In recent developments about electric vehicles (EVs), a student group from the Eindhoven University of Technology has been successful in the developing a prototype electric passenger car that is capable of removing and storing carbon dioxide from the atmosphere as it travels along the road. This vehicle would considerably improve the lifetime carbon footprint of making and operating electric vehicles (EVs) throughout their lifetimes because it would be designed to capture more CO2 than is emitted during the whole lifecycle of the vehicle.
This is the sixth project that the locomotive students have worked on, and it was motivated by the Noah concept car from 2018 and the Luca from 2020. The mission of the group, which they dubbed The Zem (EM-07), was to build an electric vehicle with a completely neutral carbon footprint.
The group decided to use additive manufacturing to produce both the monocoque and the body panels to reduce the amount of material waste and produce “as low CO2 emissions as possible.” In addition to that, they used reclaimed plastics, which after being shredded can be recycled for use in other projects.
We also know that photovoltaic cells have been added to the upper surfaces to increase range and that regenerative braking has been implemented to eke out a little bit more range from the batteries. Both of these modifications were made to improve the performance of the vehicle. To lessen the amount of aerodynamic drag and facilitate bi-directional charging, digital mirrors are utilized.
The group is currently working on filing a patent application for the concept.
The students are working on obtaining a patent for direct air capture technology. This system cleans the air as it passes through what seems to be a fairly conventional grille and flows through the vehicle as it goes. The team estimates that up to 2 kilograms of carbon dioxide might be saved for every 12,800 miles (20,600 kilometers) driven annually at an average speed of 37 miles per hour (60 kilometers per hour).
This technology, which doesn’t do much on its own, has the potential to considerably boost global efforts to cut carbon emissions if it were to be made available to the millions of automobiles that are now on the road. Even though it doesn’t do much, it can do so.
It has been suggested that filters of this type could be cleaned with green energy, the CO2 that they have already captured stored in a tank as the EV is topped off at charging stations, and then reused to capture the subsequent batch. The Zem’s filter currently reaches capacity after 200 miles (320 km).
There have been several interesting recent experiments that hint at possible answers, but it is unclear what will happen to the CO2 that has been captured when it has stopped falling. These ideas include the use of CO2 to produce concrete that is better for the environment, the transformation of the CO2 into synthetic fuels and plastics by employing fundamental chemical building blocks, and even the addition of the fizz to water that bubbles.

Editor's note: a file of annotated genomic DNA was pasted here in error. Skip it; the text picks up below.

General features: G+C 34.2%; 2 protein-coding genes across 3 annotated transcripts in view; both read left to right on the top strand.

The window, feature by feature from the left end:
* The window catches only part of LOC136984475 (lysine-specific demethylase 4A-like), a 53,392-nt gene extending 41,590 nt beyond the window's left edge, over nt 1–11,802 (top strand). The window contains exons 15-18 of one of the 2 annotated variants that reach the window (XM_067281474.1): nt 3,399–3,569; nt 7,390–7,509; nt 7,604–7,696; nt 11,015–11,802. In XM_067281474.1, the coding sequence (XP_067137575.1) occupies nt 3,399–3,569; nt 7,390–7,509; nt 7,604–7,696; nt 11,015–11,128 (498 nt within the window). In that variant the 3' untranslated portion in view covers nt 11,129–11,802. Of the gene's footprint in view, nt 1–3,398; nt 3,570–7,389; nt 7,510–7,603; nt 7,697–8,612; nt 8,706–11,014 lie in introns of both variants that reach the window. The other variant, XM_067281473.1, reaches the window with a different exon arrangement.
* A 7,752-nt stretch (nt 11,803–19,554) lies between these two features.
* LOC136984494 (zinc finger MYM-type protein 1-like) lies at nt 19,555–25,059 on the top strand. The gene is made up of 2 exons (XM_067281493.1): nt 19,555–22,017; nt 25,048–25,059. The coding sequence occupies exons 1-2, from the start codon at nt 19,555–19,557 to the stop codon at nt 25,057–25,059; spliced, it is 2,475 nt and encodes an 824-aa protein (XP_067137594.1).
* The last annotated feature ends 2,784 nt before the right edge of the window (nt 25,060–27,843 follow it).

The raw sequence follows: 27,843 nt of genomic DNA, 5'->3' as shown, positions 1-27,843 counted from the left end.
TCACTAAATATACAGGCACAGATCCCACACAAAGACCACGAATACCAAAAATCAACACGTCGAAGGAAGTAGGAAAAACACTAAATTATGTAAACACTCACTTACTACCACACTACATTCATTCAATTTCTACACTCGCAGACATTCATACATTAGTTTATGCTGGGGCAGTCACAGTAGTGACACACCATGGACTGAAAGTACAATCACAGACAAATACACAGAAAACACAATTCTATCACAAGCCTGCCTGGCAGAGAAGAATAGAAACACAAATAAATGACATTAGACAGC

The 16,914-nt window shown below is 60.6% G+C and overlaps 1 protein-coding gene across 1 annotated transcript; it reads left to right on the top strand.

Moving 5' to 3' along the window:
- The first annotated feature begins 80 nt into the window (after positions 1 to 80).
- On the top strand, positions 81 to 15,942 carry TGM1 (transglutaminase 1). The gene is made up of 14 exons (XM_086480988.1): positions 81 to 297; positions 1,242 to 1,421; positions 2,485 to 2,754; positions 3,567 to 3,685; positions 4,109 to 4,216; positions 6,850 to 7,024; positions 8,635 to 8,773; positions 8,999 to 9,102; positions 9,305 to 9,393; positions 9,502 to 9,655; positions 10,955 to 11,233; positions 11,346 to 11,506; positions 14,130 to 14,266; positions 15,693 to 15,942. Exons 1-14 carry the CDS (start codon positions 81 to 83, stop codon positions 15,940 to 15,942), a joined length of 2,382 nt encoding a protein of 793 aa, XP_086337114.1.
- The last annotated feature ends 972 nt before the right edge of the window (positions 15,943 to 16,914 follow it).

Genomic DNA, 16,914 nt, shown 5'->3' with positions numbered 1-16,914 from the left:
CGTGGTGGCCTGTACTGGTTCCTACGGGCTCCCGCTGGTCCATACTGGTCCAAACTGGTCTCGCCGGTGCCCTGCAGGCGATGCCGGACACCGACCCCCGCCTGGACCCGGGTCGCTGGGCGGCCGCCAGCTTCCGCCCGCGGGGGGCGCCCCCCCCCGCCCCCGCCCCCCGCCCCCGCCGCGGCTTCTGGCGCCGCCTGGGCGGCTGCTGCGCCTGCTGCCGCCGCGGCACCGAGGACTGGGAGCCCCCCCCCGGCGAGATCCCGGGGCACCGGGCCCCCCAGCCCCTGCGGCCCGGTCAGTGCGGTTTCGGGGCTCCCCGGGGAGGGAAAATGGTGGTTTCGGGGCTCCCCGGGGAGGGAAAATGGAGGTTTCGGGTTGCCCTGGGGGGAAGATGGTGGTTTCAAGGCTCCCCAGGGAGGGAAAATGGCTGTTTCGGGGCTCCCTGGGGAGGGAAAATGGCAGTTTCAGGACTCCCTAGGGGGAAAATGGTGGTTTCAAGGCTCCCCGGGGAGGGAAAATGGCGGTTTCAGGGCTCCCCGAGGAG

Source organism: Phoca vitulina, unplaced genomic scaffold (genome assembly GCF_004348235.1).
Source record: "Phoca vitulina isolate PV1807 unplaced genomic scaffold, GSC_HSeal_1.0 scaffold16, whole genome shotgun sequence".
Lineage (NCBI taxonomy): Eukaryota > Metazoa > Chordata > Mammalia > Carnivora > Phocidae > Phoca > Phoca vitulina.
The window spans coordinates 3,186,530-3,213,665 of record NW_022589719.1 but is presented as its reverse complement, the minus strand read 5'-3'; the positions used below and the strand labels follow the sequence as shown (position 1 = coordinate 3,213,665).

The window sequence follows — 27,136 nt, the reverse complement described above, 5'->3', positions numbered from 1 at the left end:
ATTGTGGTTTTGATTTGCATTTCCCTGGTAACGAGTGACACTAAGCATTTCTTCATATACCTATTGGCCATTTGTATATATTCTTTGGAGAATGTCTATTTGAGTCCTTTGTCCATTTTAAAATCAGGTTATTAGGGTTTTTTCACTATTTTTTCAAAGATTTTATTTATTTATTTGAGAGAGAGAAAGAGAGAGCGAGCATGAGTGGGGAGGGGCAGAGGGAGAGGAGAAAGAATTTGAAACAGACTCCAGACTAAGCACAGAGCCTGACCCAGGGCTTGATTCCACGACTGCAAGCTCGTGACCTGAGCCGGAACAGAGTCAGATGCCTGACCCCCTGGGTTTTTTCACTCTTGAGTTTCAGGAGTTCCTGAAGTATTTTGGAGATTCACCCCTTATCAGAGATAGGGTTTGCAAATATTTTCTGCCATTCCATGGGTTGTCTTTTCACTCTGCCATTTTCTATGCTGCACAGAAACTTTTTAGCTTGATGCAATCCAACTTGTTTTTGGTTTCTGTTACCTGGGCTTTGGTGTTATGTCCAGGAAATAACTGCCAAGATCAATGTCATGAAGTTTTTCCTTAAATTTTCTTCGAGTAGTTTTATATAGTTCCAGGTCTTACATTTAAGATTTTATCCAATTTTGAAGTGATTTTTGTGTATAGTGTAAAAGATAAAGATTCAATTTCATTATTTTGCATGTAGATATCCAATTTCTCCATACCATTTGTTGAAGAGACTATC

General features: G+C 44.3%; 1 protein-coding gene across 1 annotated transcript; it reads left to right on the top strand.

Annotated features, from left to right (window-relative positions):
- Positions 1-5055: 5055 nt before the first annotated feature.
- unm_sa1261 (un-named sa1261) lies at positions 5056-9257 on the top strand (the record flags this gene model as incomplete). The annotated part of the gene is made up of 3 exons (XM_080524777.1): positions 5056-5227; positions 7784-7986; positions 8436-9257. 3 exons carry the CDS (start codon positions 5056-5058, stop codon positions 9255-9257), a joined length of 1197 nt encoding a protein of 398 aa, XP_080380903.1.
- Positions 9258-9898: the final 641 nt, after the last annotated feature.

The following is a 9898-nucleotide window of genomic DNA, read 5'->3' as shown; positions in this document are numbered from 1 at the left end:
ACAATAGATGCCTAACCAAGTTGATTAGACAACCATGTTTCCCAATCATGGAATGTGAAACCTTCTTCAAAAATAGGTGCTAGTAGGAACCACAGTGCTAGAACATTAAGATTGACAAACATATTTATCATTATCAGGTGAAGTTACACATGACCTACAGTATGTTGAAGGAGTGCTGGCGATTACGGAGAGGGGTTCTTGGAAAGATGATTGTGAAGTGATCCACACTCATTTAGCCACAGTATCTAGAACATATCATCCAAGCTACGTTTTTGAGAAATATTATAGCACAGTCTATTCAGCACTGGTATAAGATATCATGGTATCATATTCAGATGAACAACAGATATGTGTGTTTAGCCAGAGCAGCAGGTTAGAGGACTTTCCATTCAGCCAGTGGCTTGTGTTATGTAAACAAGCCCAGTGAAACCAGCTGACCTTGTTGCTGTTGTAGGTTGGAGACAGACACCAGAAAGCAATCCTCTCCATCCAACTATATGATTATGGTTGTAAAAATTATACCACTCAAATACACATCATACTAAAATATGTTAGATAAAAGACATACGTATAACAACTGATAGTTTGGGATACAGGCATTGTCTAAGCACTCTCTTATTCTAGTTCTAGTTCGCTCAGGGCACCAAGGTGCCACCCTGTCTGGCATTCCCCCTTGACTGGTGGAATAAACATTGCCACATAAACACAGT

According to Louise de Laat, the manager of the team, “It is still just a proof-of-concept, but we can already see that we will be able to expand the capacity of the filter in the future years.” “Compensating for emissions that occur during production or recycling requires first and foremost the capture of carbon dioxide,”
Inside, we continue to make use of recycled plastics in addition to other eco-friendly materials like pineapple leather.
Polycarbonate was selected by the group as the material for the window frames rather than glass because of its reputation for being friendlier to the environment. In addition, a modular entertainment system, modular electronics, and modular lighting system were all put into place. These components are all capable of being utilized in a variety of product configurations.
While the Zem is being driven, no emissions of carbon dioxide are produced, as is the case with all other types of electric cars.
The students told New Atlas that it has a 22-kW motor, nine 2.3-kWh modular battery packs, and “an old Audi differential with a relatively high gear ratio to increase the torque.” Although the details on the drivetrain are lacking because the project’s focus was on the car’s carbon footprint and recyclable components, the students did say that it has a “relatively high gear ratio to increase the torque.”
The students have also investigated what happens to the Zem once its useful life has come to an end in the hopes of reusing or recycling as much of the vehicle and its components as is practically possible.
As the development of the idea continues to progress toward carbon net-zero, members of the team and the Zem will fly to the United States in August for a tour of universities and businesses in the hopes that it would stimulate others to take on the challenge.
Nikki Okkels, who is in charge of the team’s external relations, stated that the group’s goal is to “tickle the industry” by demonstrating what is now feasible. “If 35 students can design, develop, and build an almost carbon-neutral automobile in a year, then there are also prospects and possibilities for the industry,” said the professor.
In the following sentence, Okkels proceeded by saying, “We call on the industry to pick up the challenge, and of course, we are pleased to think along with them.” “We are not yet through developing, and over the next few years, one of our primary goals is to make some significant advances. We extend a cordial invitation to automobile makers to stop by and have a look.”